Perhaps no-one will be really amazed at this, but they should be. The Turnbull government, renowned (and attacked) recently for its supposed devotion to free speech, including the rights of bigots and other unpleasant people, has revoked the visa of a Palestinian activist, Bassem Tamimi, shortly before he was due to board a plane for a speaking tour in Australia.
There is as yet no official comment on the websites of either the immigration department or its minister, but media reports say that the only explanation offered for the decision is that “The Department recently became aware of information that indicates there is a risk that members of the public will react adversely to Mr Tamimi’s presence in Australia regarding his views of the ongoing political tensions in the Middle East.”
The remarkable thing about this is that there is no suggestion made that Tamimi himself is a dangerous person or that his views are harmful in themselves – the reason for preventing Australians from hearing him is simply that some might not like them and may disturb the peace in some way as a result. Such a rationale is contemptuous of the value of freedom of speech.
Now, one might respond that foreigners have no speech rights in Australia and the immigration department can do whatever it likes with visa applications. But this is not what the government and its supporters think: we know this because of the oddly parallel case of anti-Muslim activist Ayaan Hirsi Ali.
Those on the right told us that it was vital to support Hirsi Ali’s tour of Australia in the name of free speech, and repeatedly accused her opponents of “intolerance”. And when Hirsi Ali cancelled, citing among other things “security concerns”, this was portrayed as an outrageous act of censorship. Peter Kurti, for example, from the Centre for Independent Studies, referred to “Activist campaigns to silence and censor dissenting views,” without bothering to inform his readers that Hirsi Ali’s opponents had never called for her to be denied entry to the country.
I look forward to hearing what Kurti thinks about the Tamimi case.
Let me make my own view clear. I know a bit about Hirsi Ali’s views (without being any sort of expert), and I regard her as a propagandist for a failed and destructive agenda of American and Israeli imperialism in the Middle East. She is by no means the worst in that category, but I don’t see her as having anything particularly worthwhile to contribute to the debate.
That does not in any way, however, deprive her of the right to free speech. If people want to hear her they should be able to, and if she was in fact prevented from visiting Australia by fears for her safety (and not, say, by not having sold enough tickets), then I think that is very much to be regretted. I have defended the free speech rights of much worse people than Hirsi Ali, and I will continue to do so.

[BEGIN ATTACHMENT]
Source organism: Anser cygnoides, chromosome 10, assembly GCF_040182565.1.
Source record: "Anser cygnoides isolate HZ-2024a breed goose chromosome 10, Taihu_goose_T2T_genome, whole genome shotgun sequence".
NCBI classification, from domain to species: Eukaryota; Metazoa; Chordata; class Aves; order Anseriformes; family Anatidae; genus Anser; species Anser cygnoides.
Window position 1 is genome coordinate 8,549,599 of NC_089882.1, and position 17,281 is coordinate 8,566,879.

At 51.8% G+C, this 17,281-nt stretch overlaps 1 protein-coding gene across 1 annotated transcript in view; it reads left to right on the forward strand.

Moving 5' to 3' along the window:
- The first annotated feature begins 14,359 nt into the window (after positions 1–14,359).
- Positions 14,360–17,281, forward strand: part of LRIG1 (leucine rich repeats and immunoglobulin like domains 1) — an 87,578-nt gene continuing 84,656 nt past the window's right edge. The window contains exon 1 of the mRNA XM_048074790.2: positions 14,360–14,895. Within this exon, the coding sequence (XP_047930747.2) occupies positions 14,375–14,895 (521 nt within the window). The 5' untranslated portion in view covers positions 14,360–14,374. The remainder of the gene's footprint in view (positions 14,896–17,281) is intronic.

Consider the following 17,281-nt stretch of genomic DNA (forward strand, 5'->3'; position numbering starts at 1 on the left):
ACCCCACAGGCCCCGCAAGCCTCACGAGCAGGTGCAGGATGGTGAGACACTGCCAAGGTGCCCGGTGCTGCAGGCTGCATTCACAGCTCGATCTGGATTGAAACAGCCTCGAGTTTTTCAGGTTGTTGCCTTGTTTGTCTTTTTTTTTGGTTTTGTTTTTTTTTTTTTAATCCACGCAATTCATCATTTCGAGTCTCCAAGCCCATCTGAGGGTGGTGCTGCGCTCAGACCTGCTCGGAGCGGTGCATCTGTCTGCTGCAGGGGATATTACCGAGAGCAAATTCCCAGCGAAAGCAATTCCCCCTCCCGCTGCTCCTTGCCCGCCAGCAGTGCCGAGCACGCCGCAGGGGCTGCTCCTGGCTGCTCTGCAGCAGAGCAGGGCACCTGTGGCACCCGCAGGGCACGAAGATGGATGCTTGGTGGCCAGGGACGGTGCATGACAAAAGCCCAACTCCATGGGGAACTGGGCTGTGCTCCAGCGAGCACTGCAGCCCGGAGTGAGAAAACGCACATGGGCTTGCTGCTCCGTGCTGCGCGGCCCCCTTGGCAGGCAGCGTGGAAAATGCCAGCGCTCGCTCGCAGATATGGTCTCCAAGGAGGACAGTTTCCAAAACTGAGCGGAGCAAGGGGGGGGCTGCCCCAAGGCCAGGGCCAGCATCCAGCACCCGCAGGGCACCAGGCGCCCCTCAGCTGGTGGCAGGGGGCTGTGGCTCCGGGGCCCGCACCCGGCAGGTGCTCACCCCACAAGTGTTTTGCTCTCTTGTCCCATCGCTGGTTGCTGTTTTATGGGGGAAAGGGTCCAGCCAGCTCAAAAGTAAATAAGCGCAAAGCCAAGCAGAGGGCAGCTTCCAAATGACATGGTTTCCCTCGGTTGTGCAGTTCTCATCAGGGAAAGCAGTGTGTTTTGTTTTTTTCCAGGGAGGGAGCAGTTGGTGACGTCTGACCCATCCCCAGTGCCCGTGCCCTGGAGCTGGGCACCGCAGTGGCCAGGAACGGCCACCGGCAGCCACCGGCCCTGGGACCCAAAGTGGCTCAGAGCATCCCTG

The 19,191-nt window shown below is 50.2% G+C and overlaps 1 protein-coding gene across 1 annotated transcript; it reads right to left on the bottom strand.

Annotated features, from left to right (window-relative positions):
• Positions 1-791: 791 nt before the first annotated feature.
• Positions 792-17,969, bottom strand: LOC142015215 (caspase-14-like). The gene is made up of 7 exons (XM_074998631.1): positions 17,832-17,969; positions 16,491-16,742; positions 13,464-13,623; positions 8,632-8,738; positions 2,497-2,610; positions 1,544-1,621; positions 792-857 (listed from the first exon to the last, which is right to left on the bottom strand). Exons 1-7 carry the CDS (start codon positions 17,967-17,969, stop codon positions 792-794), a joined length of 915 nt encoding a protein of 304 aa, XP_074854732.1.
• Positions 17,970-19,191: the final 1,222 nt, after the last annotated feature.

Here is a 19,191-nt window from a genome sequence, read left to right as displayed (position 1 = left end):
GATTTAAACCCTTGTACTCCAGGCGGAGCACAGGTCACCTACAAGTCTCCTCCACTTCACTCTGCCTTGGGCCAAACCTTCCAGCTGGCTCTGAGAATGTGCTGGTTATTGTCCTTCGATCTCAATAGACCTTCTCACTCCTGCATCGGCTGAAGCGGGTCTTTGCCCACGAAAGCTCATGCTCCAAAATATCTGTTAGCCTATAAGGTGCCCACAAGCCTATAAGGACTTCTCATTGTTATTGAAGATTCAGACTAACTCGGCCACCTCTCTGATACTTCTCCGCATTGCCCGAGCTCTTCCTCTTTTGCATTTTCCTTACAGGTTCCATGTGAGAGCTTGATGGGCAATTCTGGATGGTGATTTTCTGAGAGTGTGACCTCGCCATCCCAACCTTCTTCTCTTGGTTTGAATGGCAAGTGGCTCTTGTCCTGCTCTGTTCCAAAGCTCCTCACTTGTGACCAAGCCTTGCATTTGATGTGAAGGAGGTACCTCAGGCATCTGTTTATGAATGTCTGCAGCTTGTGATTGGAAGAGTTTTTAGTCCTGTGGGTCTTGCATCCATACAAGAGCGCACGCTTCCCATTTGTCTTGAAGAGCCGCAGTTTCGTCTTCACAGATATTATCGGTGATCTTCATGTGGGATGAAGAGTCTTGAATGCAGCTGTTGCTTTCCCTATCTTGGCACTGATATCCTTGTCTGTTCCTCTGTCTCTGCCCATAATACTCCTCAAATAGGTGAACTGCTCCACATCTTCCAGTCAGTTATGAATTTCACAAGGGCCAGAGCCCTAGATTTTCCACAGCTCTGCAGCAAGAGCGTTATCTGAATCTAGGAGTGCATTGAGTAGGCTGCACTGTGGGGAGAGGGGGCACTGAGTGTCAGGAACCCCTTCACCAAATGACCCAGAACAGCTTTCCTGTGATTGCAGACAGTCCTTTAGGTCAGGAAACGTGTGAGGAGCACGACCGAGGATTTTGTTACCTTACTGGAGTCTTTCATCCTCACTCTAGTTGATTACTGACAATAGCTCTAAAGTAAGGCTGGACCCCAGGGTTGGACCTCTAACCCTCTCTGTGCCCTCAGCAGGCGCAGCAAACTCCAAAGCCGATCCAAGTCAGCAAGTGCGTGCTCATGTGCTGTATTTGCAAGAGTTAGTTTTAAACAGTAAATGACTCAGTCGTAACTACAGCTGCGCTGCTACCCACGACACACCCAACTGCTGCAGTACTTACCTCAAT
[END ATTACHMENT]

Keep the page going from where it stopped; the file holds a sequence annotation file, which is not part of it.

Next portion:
I know almost nothing about Tamimi’s views: I suspect he is much the same sort of propagandist, but on the other side. He may be somewhat more or somewhat less obnoxious than Hirsi Ali; I don’t know, and I have to say I don’t particularly care.
Free speech does not depend on the acceptability of a person’s views. If you defend the rights only of those that you agree with, then what you are talking about isn’t free speech. Tamimi, and anyone else, should be able to visit Australia to present their opinions as long as they are not suspected of an intention to incite violence or to commit some other crime.
And if the media reports are correct, the immigration department does not even claim that there is a problem of this sort with Tamimi’s views. Its problem is that other people – that is, people opposed to those views – might be driven to unlawful or dangerous actions as a result. But surely that was exactly the issue with Hirsi Ali: that there was alleged to be a risk of violence not from her or her supporters, but from her opponents.
In each case, the appropriate response is the same: the attention of law enforcement should be directed to those who actually commit or threaten to commit unlawful acts, not to those by whom they claim to be provoked.
So, how about it? Let’s hear from the supposed devotees of free speech – from James Paterson and John Roskam and Janet Albrechtsen and all the rest. Let them make as much of a fuss about Bassem Tamimi as they did about Andrew Bolt and Ayaan Hirsi Ali, or let them try to come up with a reason why not.
Don’t hold your breath.